Moving to a new home is exciting, especially when your move is to a new city. There’s nothing like it. Thoughts of new streets below your window, and a new chance to see the world from a different vantage point. That’s the romantic side of it, but as anyone who’s moved house knows, it’s not all romantic. Consolidating your junk and shipping your important belongings can be stressful and bothersome. Add on top of that the house hunt, in which much of the communication is done in a language not your own, and what can start as a fun transition in your life can turn into a month of toil. Recently, I moved home. I transferred from EF Chongqing to EF Kunming. Parts of this I loved, but I also took some lumps. Here’s an overview of my experience over the past month - some observations and commentary. Take from it what you will.
For two and a half years I lived and worked in Chongqing. I became accustomed to the absurd mound of peppers in nearly every dish, the social life built around scolding hot pots, the steep and meandering roads, crazed cabbies and daily fog. Chongqing was my introduction to China, Chinese people, culture, the pace of city-life and English teaching. I made many local and foreign friends - some left, some stayed. Then, some months ago, I discussed interest in moving to Kunming. Time passed; big moves don’t always happen quickly. In the back of my head, I knew the time would come eventually, but in the time of COVID it’s easy to think of everything as later. Before I knew it, later arrived. “Still interested in moving to Kunming?” the region’s manager asked. “Yep!”
Any teacher who’s moved to China from abroad probably remembers those butterflies you get shortly after you’ve accepted a position with EF and have committed to leaving home. Not all, but a few of these butterflies returned on the word “Yep!” The next day it was: “Oh, what’s next?” I should’ve sat down and made a list. I didn’t. Instead, I took the whatever’s-top-of-mind-do-that method. Don’t do this. It caused a lot of unneeded stress and last-minute searching. I should’ve followed up making a list with buying my ticket. This would’ve given me a visible deadline on dealing with all of the stuff in my apartment right from the start. I would’ve had a longer runway.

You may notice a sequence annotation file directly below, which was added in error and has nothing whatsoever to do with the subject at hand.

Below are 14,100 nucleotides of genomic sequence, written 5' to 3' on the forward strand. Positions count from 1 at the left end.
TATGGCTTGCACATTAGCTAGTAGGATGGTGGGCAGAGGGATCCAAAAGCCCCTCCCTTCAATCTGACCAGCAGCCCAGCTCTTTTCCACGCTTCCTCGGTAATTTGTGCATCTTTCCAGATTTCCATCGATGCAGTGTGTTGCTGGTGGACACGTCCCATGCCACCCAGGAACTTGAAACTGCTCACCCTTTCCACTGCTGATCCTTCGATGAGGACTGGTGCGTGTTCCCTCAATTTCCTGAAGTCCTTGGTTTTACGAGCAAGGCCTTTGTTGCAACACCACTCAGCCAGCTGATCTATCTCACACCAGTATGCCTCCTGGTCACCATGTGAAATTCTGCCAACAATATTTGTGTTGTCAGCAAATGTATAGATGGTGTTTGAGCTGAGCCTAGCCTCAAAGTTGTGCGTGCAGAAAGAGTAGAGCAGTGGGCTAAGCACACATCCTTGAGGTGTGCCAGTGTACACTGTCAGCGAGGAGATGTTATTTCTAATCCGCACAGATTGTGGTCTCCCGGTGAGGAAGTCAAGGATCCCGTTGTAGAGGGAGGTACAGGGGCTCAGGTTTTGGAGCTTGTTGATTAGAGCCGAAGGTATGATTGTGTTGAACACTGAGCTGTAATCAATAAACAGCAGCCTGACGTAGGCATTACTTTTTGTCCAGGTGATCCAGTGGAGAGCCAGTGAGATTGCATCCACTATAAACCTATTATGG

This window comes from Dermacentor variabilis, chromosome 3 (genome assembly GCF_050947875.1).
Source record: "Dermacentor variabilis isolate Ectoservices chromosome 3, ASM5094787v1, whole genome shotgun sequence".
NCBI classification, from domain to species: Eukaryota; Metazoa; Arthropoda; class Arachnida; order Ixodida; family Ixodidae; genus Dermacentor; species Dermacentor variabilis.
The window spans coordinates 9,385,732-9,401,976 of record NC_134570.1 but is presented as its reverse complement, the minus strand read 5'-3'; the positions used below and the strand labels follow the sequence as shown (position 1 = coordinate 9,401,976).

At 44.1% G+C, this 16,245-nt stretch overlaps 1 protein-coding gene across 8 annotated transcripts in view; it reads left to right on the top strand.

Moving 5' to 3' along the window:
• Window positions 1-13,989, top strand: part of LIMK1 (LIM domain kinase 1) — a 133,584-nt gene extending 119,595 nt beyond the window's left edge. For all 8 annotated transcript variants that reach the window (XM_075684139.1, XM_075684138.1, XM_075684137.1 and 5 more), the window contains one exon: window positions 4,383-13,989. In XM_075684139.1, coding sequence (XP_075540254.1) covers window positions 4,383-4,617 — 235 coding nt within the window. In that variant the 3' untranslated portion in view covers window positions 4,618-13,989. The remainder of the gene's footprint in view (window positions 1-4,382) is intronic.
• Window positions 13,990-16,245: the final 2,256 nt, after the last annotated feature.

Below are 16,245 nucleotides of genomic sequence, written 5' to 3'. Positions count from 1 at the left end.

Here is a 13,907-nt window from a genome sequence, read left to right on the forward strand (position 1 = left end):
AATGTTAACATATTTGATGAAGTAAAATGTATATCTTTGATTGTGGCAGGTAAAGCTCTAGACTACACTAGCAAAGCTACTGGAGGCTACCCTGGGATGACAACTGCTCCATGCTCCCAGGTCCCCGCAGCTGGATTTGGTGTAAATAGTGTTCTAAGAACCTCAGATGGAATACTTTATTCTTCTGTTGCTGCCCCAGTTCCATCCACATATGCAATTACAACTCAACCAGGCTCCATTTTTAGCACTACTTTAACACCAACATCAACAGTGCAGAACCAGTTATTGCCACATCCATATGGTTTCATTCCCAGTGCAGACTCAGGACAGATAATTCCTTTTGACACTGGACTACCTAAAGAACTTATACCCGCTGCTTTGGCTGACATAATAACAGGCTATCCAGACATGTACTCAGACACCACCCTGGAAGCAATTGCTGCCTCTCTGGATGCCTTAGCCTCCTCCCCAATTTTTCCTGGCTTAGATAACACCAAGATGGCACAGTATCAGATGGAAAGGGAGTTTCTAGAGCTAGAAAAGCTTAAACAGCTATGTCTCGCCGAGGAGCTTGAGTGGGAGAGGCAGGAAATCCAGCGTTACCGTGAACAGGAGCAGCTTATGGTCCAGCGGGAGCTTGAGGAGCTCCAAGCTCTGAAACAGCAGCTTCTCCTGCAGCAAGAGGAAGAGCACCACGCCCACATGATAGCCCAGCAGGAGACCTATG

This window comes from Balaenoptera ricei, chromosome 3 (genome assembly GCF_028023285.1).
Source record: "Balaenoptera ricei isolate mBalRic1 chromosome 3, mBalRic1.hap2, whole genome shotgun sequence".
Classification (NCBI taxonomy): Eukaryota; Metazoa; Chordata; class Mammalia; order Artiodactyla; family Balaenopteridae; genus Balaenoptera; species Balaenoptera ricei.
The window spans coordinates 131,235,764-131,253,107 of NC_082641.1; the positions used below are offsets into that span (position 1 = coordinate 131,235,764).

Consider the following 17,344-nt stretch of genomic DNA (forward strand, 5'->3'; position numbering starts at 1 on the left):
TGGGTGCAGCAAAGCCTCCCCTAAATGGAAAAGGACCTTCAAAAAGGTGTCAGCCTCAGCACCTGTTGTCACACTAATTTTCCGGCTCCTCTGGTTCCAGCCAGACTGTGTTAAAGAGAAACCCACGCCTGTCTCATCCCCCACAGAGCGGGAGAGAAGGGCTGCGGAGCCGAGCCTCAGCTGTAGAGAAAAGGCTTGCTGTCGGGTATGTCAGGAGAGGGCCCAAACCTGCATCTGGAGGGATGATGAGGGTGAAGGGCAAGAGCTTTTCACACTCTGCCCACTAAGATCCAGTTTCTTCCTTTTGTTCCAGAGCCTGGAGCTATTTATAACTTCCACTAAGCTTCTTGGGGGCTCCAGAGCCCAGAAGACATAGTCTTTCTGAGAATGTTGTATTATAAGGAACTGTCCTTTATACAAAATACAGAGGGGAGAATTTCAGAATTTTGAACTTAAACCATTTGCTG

Do the difficult things first, while they’re easy. Somebody smart said this. I find difficulty in cleaning out drawers and closets. I hate stuff. I have to see and throw out all the junk I didn’t need in the first place. I laid my biggest piece of luggage open in my living room and started emptying my closet, rolling up clothes and tucking them as snug into the corners as I could. I like to think this saves space, but I’m sure if my mom were to see this method, she would wonder why I still can’t fold my clothes like an adult. I knew I wouldn’t be taking everything with me on the plane and that’d I’d want to ship some things ahead of leaving with a moving company. "Hey, I need a...””Yeah Alipay.” I couldn’t even get the question out. Two years in and I’m still surprised at the convenience of every service. 德邦快递 offers pickup within two hours of ordering, no matter how little information you provide them. They weighed everything at my front door and I paid on the spot.
Goodbyes should be staggered. I did well with this. I had some goodbyes weeks out from leaving and spread them out from there. Formal relationships require formal goodbyes, informal relationships shouldn’t have forced goodbyes, they’ll happen the way they should. Living abroad I made friends different than any I’d made at home. Some friends are reminders, some friends are challenges, some friends pick me up when I feel lost on the other side of the world. Some friends teach me about China, some want to know everything about the United States. I wanted to remember everyone as I’d known them. Perhaps I’ve got to get far away to know what a friend is worth. What I think is that every time I move, I’m closer to some friends and farther from others. Nonetheless, having my closest friends all together for a big goodbye was my best move. My family of teachers all met for hot pot on my final night in Chongqing – there’s no better final meal if you’re leaving Chongqing.